Wednesday, 30 May 2012

The Market for Land in Colonial Kenya


Once the settlers fully consolidated their power, the natives were progressively disenfranchised of their ownership claims to any tract of land. The ownership of the entire Kenyan land was in fact transferred into the hands of the crown. The ownership decree was further supported by a series of laws, which provided for
uncompensated appropriation of land from the subsistence sector. Of particular interest in the present case, however, is how the attendant land market operated. The ‘free’ land market that was established heavily discriminated against the natives. Land could be transferred freely between the white settlers but any land transfer to the non-whites could not be made unless it was sanctioned by the governor.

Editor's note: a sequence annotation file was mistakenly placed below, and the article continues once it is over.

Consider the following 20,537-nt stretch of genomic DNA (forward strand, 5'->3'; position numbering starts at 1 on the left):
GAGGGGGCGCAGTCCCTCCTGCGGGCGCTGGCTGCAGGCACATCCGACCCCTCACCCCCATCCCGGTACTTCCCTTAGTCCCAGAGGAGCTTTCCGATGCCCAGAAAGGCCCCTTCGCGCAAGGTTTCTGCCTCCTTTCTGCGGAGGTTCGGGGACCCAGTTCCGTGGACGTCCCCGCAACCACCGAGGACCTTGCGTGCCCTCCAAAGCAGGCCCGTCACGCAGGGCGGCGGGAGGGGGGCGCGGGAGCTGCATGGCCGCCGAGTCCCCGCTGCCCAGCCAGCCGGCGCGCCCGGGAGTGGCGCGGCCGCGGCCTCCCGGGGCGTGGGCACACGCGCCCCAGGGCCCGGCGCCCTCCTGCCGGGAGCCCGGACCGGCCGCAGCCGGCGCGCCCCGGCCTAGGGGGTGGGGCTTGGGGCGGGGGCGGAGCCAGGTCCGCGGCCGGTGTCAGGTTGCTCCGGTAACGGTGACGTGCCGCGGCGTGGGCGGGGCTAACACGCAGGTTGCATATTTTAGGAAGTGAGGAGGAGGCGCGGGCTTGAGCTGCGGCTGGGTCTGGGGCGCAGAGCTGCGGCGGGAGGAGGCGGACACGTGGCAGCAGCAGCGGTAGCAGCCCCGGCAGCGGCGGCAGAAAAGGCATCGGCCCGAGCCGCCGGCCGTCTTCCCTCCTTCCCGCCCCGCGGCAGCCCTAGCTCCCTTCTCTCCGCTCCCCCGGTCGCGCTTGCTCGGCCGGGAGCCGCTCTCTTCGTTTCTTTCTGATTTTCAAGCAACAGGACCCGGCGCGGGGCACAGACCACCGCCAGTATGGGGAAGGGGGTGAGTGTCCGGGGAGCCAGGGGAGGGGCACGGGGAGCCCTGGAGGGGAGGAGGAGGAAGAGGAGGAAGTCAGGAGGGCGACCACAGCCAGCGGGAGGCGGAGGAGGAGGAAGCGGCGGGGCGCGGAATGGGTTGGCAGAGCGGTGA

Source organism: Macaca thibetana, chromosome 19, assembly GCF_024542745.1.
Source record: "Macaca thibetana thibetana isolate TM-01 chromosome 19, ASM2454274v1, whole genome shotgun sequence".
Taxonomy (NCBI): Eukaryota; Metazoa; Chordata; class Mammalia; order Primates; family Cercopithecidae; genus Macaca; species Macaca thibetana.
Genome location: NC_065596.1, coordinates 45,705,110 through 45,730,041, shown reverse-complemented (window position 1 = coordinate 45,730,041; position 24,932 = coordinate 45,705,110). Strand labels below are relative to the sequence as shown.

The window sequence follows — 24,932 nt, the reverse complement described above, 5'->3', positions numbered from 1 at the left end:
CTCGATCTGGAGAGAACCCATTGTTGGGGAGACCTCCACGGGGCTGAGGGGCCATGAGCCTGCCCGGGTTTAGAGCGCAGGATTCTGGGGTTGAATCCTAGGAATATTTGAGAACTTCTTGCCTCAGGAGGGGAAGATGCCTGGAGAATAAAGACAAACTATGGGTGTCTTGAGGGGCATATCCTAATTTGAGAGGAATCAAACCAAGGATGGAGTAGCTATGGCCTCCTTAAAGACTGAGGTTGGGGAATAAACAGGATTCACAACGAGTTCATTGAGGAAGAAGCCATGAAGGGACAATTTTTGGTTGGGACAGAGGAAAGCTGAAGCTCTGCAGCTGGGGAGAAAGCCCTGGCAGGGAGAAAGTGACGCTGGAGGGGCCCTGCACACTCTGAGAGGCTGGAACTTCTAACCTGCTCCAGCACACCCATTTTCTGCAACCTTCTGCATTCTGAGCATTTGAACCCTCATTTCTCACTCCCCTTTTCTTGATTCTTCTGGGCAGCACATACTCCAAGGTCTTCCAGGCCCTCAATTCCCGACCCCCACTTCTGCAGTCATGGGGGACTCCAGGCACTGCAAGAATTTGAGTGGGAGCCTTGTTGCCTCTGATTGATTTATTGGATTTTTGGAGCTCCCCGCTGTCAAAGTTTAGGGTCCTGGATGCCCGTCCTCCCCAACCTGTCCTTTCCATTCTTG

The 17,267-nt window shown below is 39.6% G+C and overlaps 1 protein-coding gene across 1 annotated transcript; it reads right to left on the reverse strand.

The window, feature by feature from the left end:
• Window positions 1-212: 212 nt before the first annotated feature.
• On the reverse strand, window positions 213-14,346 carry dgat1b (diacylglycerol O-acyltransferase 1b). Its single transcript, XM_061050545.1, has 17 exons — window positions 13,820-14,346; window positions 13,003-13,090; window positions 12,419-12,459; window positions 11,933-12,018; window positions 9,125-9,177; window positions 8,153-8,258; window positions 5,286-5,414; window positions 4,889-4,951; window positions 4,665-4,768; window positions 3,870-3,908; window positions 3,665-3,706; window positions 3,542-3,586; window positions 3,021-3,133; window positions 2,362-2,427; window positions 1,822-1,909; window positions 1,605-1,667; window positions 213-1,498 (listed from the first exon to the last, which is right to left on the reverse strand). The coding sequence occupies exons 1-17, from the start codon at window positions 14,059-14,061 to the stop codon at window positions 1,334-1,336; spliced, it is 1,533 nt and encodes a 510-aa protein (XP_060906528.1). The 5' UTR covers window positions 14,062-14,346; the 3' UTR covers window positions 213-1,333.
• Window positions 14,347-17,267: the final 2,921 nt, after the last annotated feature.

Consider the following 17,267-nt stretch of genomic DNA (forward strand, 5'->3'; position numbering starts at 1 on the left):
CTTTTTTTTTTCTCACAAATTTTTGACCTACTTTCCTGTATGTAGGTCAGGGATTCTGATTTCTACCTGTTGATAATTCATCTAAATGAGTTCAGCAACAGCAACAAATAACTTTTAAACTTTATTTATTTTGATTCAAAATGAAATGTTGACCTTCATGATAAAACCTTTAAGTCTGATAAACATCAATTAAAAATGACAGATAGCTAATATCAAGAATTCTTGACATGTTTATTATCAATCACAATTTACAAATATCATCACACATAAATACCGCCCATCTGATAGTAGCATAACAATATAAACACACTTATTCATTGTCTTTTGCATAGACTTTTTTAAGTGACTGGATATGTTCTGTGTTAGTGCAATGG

The land market, inter alia, intended to make it extremely difficult for the natives to gain access to additional tracts of land save for those allocated to them in the reserves. Land was secured in a manner that allowed commercial farmers, as opposed to subsistence producers, to capture the rents created by the growing commercial agriculture. The ultimate policy goal was to create a pool of cheap labour for settler farmers. Increasing population pressure on the land in the reserves forced a greater number of people to migrate onto settler farms in search of wage employment. The statistics presented are quite revealing in this regard. In1912, some 12,000 natives were engaged outside the reserves; by 1927 the number was 152,000, and by the beginning of 1939, the number had risen to over 200,000. The land market, therefore, deliberately created structural constraints that consigned the vast majority of the natives to the market for subsistence.

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